herman van ingelgem

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. The house, the dog and the coffee pot: architecture in Herman Van Ingelgem's work


Reference to architecture is not unusual in contemporary art. All kinds of artists document the house, the urban or public space as an externalisation of social life, or find a theme in building itself as a mediation of social and political relations. This collective run on architecture is, as such, not entirely surprising. As art critic Wouter Davidts recently indicated quite rightly, the architectural promise of permanence, weight and materiality constitutes a vehicle of resistance against the general rarefaction and alienation of contemporary visual culture.(1) On more than one occasion, architecture is appropriated within artistic registers as a expression of the 'real' world, whereas reality slips into a mist of simulacra and simulations.
The placement of architecture against a visual culture is paradoxical as well. Indeed, the post-modern discourse on the spectacle and its social uprooting developed in parallel with - or even emerged from - the architectural debates between, among others, Robert Venturi and Aldo Rossi in the late 1960s.(2) Not only did Rossi and Venturi recognise the definitive failing of the social project of modernism, but they also increasingly saw the socially representative role of architecture slip away towards a capitalist infrastructure of billboards, logos and other 'public' symbols. The visual culture thus had led the social representation of architecture to a state of crisis: architecture as a direct manifestation of the public, the true or the real was, in Rossi's words, "long gone". Although a select group of architects embraced the spectacle in their practice - see Venturi, or later on Frank Gehry - the eighties would, architecturally, be dominated by a 'critical' attitude towards visual culture. Within both architectural theory and practice, strategies were developed to safeguard the architectural project from a capitalist deterioration, and to provide it with the resistance that artists gladly appropriate.
As the mixing of the architectural and artistic registers is inherent in Herman Van Ingelgem's oeuvre, the question arises as to how he relates to the many other artists who wield notions of architecture or 'building'. Rather than referring to art history or artistic discourse, it pays here to focus on a few works via the aforementioned architectural polemics of the seventies and eighties. Using two voices from this period - respectively Kenneth Frampton and Bernard Tschumi - I will argue that Van Ingelgem's idiosyncrasy stretches between their widened definitions of architectural practice. This analysis serves to interpret Van Ingelgem's work, as well as to distinguish his position concerning this architectural practice. Eventually, this essay attempts to trace an evolution in his oeuvre leading to the recently finished project in Lokaal 01.


I wish to employ the term (Critical Regionalism) to allude to a hypothetical and real condition in which a local culture of architecture is consciously evolved in express opposition to the domination of hegemonic power.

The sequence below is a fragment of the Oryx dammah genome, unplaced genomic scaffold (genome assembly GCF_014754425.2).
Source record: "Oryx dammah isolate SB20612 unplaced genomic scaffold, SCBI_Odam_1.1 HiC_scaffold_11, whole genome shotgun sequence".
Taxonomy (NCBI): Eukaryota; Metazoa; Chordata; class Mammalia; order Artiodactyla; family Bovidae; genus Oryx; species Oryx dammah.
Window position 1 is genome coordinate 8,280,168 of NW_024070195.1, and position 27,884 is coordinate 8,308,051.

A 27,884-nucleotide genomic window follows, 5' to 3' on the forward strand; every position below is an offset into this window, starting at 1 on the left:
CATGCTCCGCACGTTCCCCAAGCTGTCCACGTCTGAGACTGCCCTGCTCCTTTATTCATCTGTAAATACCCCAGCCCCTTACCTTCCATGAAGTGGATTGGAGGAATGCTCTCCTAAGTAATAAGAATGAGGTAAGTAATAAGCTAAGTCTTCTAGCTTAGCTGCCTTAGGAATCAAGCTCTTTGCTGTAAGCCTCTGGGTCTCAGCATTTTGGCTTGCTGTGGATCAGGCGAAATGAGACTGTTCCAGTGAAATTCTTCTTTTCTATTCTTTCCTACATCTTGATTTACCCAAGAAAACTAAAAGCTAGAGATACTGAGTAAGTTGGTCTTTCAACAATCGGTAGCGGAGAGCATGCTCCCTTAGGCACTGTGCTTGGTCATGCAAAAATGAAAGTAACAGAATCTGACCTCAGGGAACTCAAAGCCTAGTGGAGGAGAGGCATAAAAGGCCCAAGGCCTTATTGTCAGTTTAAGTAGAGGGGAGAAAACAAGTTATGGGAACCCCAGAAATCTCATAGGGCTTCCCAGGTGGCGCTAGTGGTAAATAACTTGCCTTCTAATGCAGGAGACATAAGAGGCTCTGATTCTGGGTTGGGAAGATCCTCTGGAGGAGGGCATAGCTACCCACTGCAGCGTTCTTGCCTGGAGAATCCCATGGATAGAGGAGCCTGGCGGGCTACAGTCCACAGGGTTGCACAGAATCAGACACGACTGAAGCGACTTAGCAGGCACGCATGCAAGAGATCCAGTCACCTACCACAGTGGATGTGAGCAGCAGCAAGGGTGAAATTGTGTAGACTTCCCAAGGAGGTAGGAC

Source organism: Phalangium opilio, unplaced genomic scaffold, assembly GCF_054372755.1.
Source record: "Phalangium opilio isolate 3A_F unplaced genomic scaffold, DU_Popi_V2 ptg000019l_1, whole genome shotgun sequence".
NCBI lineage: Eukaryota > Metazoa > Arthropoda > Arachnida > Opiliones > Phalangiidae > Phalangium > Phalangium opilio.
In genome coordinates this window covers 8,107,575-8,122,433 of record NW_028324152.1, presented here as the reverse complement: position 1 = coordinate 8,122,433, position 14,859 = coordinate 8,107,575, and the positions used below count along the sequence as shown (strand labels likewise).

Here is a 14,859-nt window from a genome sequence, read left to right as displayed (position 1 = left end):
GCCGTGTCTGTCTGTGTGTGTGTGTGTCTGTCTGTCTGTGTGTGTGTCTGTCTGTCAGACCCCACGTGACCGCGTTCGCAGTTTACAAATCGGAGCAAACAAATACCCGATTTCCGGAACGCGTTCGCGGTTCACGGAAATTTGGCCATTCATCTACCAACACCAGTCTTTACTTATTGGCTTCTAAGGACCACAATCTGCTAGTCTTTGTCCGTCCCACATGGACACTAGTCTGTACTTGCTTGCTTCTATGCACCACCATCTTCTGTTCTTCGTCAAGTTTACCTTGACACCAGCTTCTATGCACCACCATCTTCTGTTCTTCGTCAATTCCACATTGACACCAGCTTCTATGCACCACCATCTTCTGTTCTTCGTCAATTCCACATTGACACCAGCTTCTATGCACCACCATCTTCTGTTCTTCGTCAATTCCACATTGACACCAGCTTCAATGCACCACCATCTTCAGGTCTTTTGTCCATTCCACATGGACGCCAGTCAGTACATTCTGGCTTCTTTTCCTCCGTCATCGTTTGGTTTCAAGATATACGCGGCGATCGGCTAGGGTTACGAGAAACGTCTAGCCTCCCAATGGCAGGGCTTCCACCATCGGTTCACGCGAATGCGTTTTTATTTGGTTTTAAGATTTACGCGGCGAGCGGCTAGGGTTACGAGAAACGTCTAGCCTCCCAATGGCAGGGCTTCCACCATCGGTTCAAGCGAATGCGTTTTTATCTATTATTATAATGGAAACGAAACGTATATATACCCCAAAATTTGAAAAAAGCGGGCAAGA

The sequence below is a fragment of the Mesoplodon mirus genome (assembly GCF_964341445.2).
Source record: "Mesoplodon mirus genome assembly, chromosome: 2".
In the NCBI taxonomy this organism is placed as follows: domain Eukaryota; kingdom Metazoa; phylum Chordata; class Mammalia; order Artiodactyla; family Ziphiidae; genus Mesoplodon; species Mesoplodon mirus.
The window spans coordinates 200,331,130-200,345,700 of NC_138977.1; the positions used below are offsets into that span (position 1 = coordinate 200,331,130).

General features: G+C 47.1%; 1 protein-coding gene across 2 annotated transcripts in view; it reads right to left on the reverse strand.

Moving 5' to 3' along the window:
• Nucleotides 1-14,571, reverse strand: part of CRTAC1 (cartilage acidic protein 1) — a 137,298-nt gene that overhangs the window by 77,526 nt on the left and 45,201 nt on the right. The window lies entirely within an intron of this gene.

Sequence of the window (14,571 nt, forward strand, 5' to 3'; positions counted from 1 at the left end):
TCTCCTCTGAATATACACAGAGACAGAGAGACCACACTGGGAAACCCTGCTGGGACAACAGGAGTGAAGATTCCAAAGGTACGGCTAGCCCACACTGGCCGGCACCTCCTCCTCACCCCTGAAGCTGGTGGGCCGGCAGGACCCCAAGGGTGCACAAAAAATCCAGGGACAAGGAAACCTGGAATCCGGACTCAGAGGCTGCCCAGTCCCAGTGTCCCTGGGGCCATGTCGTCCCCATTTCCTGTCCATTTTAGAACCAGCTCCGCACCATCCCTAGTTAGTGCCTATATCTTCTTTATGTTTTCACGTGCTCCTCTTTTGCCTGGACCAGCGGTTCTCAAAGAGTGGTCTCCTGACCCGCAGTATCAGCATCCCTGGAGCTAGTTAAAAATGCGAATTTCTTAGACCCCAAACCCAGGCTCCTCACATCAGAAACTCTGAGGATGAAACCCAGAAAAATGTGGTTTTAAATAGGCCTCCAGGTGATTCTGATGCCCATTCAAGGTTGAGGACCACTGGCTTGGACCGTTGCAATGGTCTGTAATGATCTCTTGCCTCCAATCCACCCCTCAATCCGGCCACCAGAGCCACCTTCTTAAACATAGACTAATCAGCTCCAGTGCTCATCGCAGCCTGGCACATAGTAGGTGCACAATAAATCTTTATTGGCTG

- Kenneth Frampton(3)

One strategy with which prominent architectural theoreticians such as Kenneth Frampton and Anthony Vidler countered the post-modern crisis within the architectural practice, was the semantic widening of the concept of architecture. In line with the social memory that Aldo Rossi ascribed in his practice to age-old forms and recognisable types, Frampton, too, treated architecture as a negotiator of social and political relations. Frampton hereto transposed the intrinsic value of architecture from its aims to its means: not the edifice as a product, but building as an activity could transcend the economic or functional aims of architectural practice. According to Frampton, architecture becomes a practice of resistance only when it puts forward the social ritual of building, and, as such, generates the edifice as a cultural construction.
The inherent presence of this critical regionalism in the Flemish urban landscape has not escaped Herman Van Ingelgem. Just about his entire oeuvre celebrates the cosy extensions and crooked shoddiness characterising the Flemish hinterland - an ode to a marginal but supremely efficient form of architectural resistance. It is clear that in Van Ingelgem's view, the fabled Flemish aspiration to home ownership leads to an unending quest for cultural identity: Flemish building as a collective wave of personification. The installation Home (2007), a suggestion of a saddle-backed house on an empty plot, symbolises this point of view. Whereas the paced-out building envelope presents an abandoned structure by day, the installed strip lights betray human activity or figurative presence at night. With poetic simplicity, Van Ingelgem bends architectural legibility around into a significantly less 'transparent' expression of human life. In other words: how the unambiguous forms of the Flemish landscape irrevocably pay heed to a complex social content.
The photographic series Location (2008) and Remove (2008) likewise refer to an architectural notion of cultural identity. In the latter, Van Ingelgem frames a window including matching curtains from the outside, the view flitting between the homely interior, the curtain as such and the reflection of the outside. Similarly to architectural theoretician Anthony Vidler, following Frampton, subjects architecture to psycho-analysis, these photos, too, give expression to a deeper subjectivity. Whereas transparency usually provides a view into the home atmosphere, the image here too contains its counterpart - reflection, or opacity. According to Vidler, architecture is also a cultural construct on this level: it negotiates the obscurity of human fears, hidden from all that is public. The curtain and the accompanying reflection argue how fearful the Flemish household is of interference from the public, as imposed by the window - transparency itself as fear for the Flemish identity. Through architecture, the artist represents a Flemish psyche that literally resists the 'outside' and the rational logic that rages there.


Architecture constitutes the abstraction of absolute truth, while this very truth gets in the way of feeling. We cannot both experience and think that we experience. "The concept of dog does not bark;" the concept of space is not space.
- Bernard Tschumi(4)

Another way to weren architecture of the visual culture, took the shape of rejecting its social represenation. With a philosophy rooted in French structuralism, architects such as Peter Eisenman, Daniel Liebeskind and Coop Himmelb(l)au refrained from social agendas, and brought their practice back to a hermetic formalism. Deconstructivist architecture, as this movement was named, withdrew from mass culture in only referring to itself, representing nothing outside its own critical moment.